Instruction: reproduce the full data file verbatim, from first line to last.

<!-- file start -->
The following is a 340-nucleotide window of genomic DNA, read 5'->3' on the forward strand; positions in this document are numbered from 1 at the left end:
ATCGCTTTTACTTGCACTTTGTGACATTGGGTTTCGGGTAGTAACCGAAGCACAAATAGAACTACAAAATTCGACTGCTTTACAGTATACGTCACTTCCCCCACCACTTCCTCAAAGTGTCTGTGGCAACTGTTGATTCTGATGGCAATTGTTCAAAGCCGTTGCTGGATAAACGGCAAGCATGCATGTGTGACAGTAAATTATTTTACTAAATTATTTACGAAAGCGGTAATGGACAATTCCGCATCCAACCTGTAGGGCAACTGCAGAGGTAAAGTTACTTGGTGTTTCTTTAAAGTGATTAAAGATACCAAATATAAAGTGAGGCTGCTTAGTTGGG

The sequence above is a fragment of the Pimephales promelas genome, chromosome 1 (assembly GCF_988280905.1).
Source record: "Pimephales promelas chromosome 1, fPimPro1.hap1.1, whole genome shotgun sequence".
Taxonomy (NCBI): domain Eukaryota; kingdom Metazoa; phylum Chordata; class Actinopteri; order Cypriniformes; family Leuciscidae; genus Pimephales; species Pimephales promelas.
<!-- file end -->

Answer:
The following is a 340-nucleotide window of genomic DNA, read 5'->3' on the forward strand; positions in this document are numbered from 1 at the left end:
ATCGCTTTTACTTGCACTTTGTGACATTGGGTTTCGGGTAGTAACCGAAGCACAAATAGAACTACAAAATTCGACTGCTTTACAGTATACGTCACTTCCCCCACCACTTCCTCAAAGTGTCTGTGGCAACTGTTGATTCTGATGGCAATTGTTCAAAGCCGTTGCTGGATAAACGGCAAGCATGCATGTGTGACAGTAAATTATTTTACTAAATTATTTACGAAAGCGGTAATGGACAATTCCGCATCCAACCTGTAGGGCAACTGCAGAGGTAAAGTTACTTGGTGTTTCTTTAAAGTGATTAAAGATACCAAATATAAAGTGAGGCTGCTTAGTTGGG

The sequence above is a fragment of the Pimephales promelas genome, chromosome 1 (assembly GCF_988280905.1).
Source record: "Pimephales promelas chromosome 1, fPimPro1.hap1.1, whole genome shotgun sequence".
Taxonomy (NCBI): domain Eukaryota; kingdom Metazoa; phylum Chordata; class Actinopteri; order Cypriniformes; family Leuciscidae; genus Pimephales; species Pimephales promelas.